Bournemouth Two-One Brighton Five Things

Substitute Jordan Ibe inspired Bournemouth to take their first three points of the season on Friday night. The head of Solly March allowed them to take on Brighton, but goals from Andrew Surman and Jermain Defoe allowed Eddie Howe’s team to win 2-1. Here are five important discussion points.

The last third of the cherry action

Bournemouth entered good areas several times in the first half with Surman dictating the game. However, Harry Arter and the broad men on either side of him were guilty of trying to be too accurate in possession. Marc Pugh relied on Charlie Daniels’ overlapping races and did not have the pace to quickly get to the limit when opportunities arose. Ryan Fraser and Adam Smith had rhythm about them but little product, not helped by the lack of movement from Defoe and Josh King.

Dunk Blocks

King clung to a sloppy free-kick from Shane Duffy, but his center partner Lewis Dunk freed him with a nice defensive block in 17 minutes. The captain then held Defoe at bay with a similar intervention for almost half an hour, moments before the striking veteran threw the ball at the far post.

Brilliant start of the second half

In the first half we saw the best of Bournemouth’s back row, who excellently moved the ball quickly to keep up the pressure. As soon as Brighton showed any intention in the second period, they immediately seemed shaken. Simon Francis lost his man on two corners, which led to interventions on the goal line by Andrew Surman. He first directed Duffy’s air pressure off the line before doing the same with Davy Propper’s shot. Duffy browbeat again, his head was thrown by the excellent Dale Stephens and hit the bottom of the pole. When Albion made the breakthrough-March scored a withdrawn head after a good work of Anthony Knockaert and Pascal Gross – they seemed to be very useful for their lead.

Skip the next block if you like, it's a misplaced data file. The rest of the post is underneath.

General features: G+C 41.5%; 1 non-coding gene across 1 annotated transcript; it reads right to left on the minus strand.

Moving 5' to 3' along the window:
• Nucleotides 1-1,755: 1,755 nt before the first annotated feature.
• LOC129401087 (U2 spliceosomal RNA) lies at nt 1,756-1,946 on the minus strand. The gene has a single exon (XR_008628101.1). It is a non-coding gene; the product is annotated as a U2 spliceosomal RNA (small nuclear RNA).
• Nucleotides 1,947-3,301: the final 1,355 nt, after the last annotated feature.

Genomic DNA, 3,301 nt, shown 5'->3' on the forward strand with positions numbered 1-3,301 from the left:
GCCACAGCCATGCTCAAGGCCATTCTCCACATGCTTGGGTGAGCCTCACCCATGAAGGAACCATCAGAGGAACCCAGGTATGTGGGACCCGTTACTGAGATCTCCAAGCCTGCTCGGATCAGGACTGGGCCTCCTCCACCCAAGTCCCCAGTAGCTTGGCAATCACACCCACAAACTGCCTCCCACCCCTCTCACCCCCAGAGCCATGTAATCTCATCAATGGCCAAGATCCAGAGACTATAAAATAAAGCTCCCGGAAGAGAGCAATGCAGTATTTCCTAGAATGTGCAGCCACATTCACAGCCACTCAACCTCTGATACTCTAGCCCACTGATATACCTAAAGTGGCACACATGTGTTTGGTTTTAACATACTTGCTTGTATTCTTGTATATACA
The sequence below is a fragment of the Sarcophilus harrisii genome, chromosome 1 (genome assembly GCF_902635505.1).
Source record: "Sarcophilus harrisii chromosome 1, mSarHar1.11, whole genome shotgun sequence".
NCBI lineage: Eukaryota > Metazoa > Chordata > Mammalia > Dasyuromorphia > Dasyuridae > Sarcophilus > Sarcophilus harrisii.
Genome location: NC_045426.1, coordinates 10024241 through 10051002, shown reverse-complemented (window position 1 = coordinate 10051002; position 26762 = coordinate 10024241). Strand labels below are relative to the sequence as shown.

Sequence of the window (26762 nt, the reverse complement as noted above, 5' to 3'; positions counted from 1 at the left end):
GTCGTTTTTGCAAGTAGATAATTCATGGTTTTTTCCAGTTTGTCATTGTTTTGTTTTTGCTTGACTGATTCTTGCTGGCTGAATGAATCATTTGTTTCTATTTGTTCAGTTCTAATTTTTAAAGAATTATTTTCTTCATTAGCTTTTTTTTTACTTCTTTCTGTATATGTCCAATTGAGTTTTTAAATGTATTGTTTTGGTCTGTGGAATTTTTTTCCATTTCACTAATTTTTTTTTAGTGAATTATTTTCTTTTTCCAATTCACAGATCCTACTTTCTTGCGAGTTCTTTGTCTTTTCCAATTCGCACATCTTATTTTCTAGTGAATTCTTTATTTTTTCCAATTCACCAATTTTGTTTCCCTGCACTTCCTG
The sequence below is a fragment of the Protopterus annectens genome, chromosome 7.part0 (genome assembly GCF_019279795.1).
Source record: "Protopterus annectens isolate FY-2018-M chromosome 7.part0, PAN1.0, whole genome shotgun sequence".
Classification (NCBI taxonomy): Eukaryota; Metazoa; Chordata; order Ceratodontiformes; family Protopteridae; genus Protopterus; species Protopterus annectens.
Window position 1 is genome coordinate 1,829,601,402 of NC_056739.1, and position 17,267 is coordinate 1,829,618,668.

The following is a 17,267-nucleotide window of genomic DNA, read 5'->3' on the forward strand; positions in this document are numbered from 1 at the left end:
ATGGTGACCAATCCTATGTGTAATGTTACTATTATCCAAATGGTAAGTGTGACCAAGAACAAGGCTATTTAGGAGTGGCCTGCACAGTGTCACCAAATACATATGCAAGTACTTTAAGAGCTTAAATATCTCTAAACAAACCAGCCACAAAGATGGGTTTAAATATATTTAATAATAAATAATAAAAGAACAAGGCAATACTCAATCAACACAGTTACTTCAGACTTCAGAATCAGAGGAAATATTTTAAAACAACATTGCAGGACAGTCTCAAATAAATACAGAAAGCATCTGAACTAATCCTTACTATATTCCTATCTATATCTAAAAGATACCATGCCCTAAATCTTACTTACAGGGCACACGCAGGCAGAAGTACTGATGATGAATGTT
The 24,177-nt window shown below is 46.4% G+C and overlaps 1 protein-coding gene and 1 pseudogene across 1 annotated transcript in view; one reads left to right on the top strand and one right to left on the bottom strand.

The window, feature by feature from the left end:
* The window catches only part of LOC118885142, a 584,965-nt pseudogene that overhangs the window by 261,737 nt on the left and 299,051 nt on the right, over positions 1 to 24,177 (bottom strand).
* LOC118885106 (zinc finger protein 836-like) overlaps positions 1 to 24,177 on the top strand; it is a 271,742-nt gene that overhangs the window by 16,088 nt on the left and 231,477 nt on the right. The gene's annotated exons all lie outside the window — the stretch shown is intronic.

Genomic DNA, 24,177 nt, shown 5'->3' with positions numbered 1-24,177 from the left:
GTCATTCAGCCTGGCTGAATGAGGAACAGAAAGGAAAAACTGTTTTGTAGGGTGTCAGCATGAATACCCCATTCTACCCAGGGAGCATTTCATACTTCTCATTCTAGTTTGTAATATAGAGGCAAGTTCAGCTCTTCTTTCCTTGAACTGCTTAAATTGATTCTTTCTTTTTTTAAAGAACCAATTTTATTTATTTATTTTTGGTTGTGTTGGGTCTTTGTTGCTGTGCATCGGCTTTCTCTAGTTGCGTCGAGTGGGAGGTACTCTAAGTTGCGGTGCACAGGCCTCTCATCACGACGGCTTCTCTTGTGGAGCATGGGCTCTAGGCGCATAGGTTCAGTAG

Ibe-lieve in the wonders

Howe did not change his team’s tactical approach, but replaced Fraser with Ibe,in a similar exchange. Ibe had already been criticised for its lack of finished products, but here it offered the kind of exceptional quality that Fraser lacked. A wonderful improvised film freed Surman, who showed a decent performance before passing the ball to Maty Ryan. Shortly after, Ibe made an excellent back pass to find Defoe, which ended with the timeless sharpness we had come to expect from him over the past two decades.


It wasn’t a poor performance from Brighton, who looked organised for extended periods, but Chris Hughton could ask his team to create more in the open game. For Bournemouth, IBE recalled what they had to do in the final third to improve on their meagre goal return. Short passes do not always work, as was seen in the first half : often it is risky balls that unlock the defense.

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